It will be understood that, although the terms first, second, etc. may be used herein to describe various elements, these elements should not be limited by these terms. These terms are only used to distinguish one element from another. For example, a first element could be termed a second element, and, similarly, a second element could be termed a first element, without departing from the scope of example embodiments. As used herein, the term "and/or" includes any and all combinations of one or more of the associated listed items. It will be understood that when an element is referred to as being "connected" or "coupled" to another element, it can be directly connected or coupled to the other element or intervening elements may be present. In contrast, when an element is referred to as being "directly connected" or "directly coupled" to another element, there are no intervening elements present. Other words used to describe the relationship between elements should be interpreted in a like fashion {e.g., "between" versus "directly between," "adjacent" versus "directly adjacent," etc.).

The terminology used herein is for the purpose of describing particular embodiments only and is not intended to be limiting of example embodiments. As used herein, the singular forms "a," "an" and "the" are intended to include the plural forms as well, unless the context clearly indicates otherwise. It will be further understood that the terms "comprises," "comprising," "includes" and/ or "including," when used herein, specify the presence of stated features, integers, steps, operations, elements and/ or components, but do not preclude the presence or addition of one or more other features, integers, steps, operations, elements, components and/ or groups thereof.

It should also be noted that in some alternative implementations, the functions/ acts noted may occur out of the order noted in the figures. For example, two figures shown in succession may in fact be executed substantially concurrently or may sometimes be executed in the reverse order, depending upon the functionality/ acts involved.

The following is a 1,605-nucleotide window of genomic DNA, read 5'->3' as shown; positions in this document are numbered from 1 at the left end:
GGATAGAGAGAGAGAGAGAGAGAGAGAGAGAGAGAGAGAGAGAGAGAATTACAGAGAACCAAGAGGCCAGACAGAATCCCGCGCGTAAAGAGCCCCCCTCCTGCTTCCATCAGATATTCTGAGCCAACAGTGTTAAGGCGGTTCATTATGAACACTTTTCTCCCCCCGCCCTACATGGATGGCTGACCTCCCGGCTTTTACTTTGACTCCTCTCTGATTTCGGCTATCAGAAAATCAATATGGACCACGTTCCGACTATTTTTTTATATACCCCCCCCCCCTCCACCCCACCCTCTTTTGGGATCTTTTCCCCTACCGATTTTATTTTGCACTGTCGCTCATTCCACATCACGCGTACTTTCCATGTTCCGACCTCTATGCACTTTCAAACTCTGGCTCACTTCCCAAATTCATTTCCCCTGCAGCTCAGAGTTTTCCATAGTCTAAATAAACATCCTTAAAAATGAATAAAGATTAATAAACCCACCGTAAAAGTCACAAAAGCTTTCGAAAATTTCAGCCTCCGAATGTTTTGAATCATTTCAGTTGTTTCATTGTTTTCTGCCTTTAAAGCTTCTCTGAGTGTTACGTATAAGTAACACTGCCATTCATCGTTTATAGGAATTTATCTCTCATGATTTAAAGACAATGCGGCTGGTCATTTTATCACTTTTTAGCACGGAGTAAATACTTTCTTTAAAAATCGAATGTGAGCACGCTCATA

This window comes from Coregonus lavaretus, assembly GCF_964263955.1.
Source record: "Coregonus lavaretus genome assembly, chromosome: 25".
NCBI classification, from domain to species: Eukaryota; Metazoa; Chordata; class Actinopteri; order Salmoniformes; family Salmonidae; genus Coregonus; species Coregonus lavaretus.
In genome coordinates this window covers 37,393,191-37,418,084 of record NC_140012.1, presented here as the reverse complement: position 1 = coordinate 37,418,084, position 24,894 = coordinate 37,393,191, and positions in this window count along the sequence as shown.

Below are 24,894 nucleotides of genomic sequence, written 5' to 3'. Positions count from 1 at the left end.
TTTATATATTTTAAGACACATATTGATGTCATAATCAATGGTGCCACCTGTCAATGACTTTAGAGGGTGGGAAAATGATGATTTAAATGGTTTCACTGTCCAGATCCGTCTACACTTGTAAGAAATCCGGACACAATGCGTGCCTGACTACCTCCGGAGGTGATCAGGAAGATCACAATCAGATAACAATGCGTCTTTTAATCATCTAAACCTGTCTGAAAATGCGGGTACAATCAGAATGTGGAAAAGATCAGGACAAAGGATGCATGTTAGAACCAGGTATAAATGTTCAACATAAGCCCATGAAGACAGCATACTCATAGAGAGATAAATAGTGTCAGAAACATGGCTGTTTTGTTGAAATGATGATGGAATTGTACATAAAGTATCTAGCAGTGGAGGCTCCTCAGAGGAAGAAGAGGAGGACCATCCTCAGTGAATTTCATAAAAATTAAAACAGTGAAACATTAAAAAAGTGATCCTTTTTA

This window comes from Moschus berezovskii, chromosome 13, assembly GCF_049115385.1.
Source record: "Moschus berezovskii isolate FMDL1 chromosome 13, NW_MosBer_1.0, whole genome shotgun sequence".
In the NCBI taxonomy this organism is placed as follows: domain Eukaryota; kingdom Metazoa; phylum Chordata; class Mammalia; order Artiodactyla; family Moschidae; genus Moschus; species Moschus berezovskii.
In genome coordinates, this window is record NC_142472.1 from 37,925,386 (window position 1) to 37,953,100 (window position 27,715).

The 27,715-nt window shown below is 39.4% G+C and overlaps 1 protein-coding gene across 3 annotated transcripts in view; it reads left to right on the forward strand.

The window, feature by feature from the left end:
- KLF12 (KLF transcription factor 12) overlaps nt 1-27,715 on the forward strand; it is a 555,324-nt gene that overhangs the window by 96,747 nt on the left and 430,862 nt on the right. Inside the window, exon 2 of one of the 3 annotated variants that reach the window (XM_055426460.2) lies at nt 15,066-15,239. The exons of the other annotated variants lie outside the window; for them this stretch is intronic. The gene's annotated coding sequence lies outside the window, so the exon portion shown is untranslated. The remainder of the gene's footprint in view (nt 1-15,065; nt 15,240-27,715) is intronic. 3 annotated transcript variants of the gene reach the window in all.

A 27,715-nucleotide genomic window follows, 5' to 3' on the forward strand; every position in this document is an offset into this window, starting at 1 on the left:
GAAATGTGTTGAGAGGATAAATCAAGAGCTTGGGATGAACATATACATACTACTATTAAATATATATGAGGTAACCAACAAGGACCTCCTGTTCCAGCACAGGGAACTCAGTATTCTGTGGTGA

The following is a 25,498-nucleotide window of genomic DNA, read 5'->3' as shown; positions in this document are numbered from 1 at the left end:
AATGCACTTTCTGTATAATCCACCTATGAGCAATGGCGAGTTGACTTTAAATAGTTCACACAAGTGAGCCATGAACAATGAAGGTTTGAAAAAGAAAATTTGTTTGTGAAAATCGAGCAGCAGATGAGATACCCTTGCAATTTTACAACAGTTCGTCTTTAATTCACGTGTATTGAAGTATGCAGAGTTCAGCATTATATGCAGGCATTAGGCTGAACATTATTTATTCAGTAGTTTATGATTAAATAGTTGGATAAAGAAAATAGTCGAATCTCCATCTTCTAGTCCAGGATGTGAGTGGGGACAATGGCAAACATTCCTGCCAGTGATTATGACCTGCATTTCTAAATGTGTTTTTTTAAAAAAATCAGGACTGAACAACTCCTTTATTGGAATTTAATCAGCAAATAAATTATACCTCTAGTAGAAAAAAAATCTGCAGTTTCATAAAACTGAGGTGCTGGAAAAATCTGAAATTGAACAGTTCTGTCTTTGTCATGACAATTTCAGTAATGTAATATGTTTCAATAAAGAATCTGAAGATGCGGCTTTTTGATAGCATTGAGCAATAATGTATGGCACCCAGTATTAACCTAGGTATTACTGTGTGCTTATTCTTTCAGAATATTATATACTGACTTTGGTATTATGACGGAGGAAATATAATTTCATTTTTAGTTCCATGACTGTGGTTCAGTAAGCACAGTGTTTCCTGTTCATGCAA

Unless otherwise defined, all terms (including technical and scientific terms) used herein have the same meaning as commonly understood by one of ordinary skill in the art to which example embodiments belong. It will be further understood that terms, e.g., those defined in commonly used dictionaries, should be interpreted as having a meaning that is consistent with their meaning in the context of the relevant art and will not be interpreted in an idealized or overly formal sense unless expressly so defined herein.

Portions of example embodiments and corresponding detailed description are presented in terms of software, or algorithms and symbolic representations of operation on data bits within a computer memory. These descriptions and representations are the ones by which those of ordinary skill in the art effectively convey the substance of their work to others of ordinary skill in the art. An algorithm, as the term is used here, and as it is used generally, is conceived to be a self-consistent sequence of steps leading to a desired result. The steps are those requiring physical manipulations of physical quantities. Usually, though not necessarily, these quantities take the form of optical, electrical, or magnetic signals capable of being stored, transferred, combined, compared, and otherwise manipulated. It has proven convenient at times, principally for reasons of common usage, to refer to these signals as bits, values, elements, symbols, characters, terms, numbers, or the like.

In the following description, illustrative embodiments will be described with reference to acts and symbolic representations of operations (e.g., in the form of flowcharts) that may be implemented as program modules or functional processes including routines, programs, objects, components, data structures, etc., that perform particular tasks or implement particular abstract data types and may be implemented using existing hardware at existing system elements or control nodes (e.g., a scheduler located at a cell site, base station or Node B). Such existing hardware may include one or more Central Processing Units (CPUs), digital signal processors (DSPs), application- specific-integrated-circuits, field programmable gate arrays (FPGAs) computers or the like.